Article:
Given the university’s failure to address urgent issues such as greater faculty teaching loads, new technologies, using buildings more effectively and eliminating unproductive or outdated courses, it’s no wonder that a board concerned with spiraling costs could not continue working with a president who approached business as usual, hoping for change later.
Many Virginians are rightfully unhappy — disturbed by the lack of transparency in the board’s decision-making process. But it would be sorry indeed if a focus on process eclipsed issues so crucial for the future of U-Va. — maintaining its financial health and ensuring that a high-quality education remains affordable.
If institutions want to remain strong, their trustees must demand innovative and imaginative changes and be aware of the urgency of their task. If a university president is not moving in the same direction, then difficult decisions must be made and trustees are going to have to bear the inevitable pushback. This is not the first time that trustees have come under fire for trying to do their job: Last fall, trustees at the University of Texas and Texas A&M found themselves under attack when they started to examine faculty teaching loads and the balance of research and teaching.
These board members — who, we should remember, are typically volunteers and devoted alumni — deserve support for acting on the crisis of rising costs and unchecked expansion of programs.
In 2010-11, U-Va. had 71 programs at the undergraduate and graduate levels that graduated fewer than 10 students. Yet Sullivan’s comments underscored her continuing embrace of the status quo: “If we were to embark on a course of deep top-down cuts, there would also be difficult questions regarding what to cut.”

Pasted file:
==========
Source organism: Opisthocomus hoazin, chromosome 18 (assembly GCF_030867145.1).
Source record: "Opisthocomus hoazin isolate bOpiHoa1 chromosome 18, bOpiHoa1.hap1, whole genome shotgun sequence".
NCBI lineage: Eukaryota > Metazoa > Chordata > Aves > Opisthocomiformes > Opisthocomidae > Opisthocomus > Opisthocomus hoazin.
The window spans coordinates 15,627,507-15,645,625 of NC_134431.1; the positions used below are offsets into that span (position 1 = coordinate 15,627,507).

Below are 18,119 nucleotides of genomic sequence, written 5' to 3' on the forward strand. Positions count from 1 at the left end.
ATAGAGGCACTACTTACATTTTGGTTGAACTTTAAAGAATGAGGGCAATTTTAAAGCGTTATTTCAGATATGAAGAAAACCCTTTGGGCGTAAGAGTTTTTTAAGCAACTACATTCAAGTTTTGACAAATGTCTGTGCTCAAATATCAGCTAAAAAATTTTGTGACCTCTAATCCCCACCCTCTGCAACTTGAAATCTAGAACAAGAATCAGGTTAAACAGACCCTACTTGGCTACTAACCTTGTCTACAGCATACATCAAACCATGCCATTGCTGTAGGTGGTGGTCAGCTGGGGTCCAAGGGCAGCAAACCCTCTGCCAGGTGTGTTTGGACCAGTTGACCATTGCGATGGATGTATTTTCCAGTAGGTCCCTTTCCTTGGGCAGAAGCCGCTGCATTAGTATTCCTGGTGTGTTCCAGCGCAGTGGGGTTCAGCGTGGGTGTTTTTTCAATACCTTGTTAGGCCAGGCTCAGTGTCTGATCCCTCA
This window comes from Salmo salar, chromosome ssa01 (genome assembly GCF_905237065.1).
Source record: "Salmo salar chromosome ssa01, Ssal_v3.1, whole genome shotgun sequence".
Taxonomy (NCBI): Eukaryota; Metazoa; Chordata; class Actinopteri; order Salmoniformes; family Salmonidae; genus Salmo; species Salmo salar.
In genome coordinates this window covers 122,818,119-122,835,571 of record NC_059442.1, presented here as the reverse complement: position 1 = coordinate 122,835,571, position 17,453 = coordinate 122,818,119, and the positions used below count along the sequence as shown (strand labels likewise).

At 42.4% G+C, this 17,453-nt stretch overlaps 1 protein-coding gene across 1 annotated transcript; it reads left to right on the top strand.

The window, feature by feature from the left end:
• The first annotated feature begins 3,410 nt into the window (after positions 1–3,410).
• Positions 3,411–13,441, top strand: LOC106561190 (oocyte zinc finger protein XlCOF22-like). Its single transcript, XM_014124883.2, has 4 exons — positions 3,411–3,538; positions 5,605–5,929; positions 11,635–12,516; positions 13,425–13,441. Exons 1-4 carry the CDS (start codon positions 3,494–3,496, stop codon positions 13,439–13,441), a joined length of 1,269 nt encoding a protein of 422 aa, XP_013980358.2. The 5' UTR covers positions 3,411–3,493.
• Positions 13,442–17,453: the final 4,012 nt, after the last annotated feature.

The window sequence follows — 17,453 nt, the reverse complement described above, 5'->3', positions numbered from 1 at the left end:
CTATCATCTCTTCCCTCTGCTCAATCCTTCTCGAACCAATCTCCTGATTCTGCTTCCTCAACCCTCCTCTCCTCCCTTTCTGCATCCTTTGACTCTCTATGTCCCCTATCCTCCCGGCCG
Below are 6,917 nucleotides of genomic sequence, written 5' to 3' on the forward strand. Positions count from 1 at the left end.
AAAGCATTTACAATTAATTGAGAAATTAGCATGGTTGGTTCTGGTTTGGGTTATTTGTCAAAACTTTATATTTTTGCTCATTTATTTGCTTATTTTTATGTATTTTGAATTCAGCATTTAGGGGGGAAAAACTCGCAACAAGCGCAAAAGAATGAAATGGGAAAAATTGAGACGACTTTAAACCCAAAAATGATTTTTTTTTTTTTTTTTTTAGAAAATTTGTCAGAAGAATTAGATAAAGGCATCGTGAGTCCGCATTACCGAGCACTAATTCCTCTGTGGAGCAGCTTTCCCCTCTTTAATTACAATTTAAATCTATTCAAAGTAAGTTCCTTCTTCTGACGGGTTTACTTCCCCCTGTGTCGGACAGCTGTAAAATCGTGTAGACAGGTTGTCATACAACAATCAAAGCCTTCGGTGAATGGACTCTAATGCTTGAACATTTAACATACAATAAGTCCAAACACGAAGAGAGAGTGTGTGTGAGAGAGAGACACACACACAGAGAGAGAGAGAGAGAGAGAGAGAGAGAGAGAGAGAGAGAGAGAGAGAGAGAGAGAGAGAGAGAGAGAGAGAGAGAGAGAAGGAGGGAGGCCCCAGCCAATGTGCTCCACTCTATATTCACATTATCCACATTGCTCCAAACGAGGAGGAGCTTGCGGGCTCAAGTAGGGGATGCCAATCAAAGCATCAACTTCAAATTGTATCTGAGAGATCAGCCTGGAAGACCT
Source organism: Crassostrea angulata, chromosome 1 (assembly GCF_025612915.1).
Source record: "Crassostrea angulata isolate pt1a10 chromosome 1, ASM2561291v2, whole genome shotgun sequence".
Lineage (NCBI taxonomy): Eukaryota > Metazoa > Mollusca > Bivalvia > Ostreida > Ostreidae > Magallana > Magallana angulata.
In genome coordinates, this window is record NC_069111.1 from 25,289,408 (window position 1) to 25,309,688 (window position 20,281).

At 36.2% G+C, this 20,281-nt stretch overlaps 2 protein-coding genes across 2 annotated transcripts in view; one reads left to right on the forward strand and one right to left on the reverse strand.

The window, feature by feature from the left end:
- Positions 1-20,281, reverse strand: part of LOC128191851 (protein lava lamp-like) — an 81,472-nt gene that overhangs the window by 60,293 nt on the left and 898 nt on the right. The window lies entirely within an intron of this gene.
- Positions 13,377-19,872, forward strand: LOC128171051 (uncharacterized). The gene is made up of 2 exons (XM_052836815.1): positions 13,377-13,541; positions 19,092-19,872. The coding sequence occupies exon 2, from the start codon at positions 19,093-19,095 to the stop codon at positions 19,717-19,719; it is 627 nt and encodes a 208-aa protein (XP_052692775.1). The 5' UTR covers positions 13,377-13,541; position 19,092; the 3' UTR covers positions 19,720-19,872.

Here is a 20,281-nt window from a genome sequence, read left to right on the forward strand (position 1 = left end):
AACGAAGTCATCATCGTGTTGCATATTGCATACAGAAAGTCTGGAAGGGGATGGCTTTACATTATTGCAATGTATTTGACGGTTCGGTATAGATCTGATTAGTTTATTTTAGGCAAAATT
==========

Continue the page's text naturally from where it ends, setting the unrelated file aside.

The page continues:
But that’s a president’s job, and whether the U-Va. board decides to reinstate Sullivan or hire someone else, the leader must be up to the task.
In contrast, consider the University of Missouri system, which last year agreed to close 10 academic programs and consolidate 13 others in an initiative to increase productivity and reduce operating costs. Or the University System of Maryland, where regents lowered costs by increasing faculty teaching loads and centralizing shared services.
At the end of the day, the U-Va. trustees have rightly acknowledged that today’s economic reality demands a new paradigm of effective and innovative thinking.
Innovation. It’s what America does. And it’s what higher education must do if it wants to remain the finest in the world. Our students — America’s future — deserve nothing less.
Anne D. Neal is president of the American Council of Trustees and Alumni, a nonprofit dedicated to academic excellence and accountability in American higher education.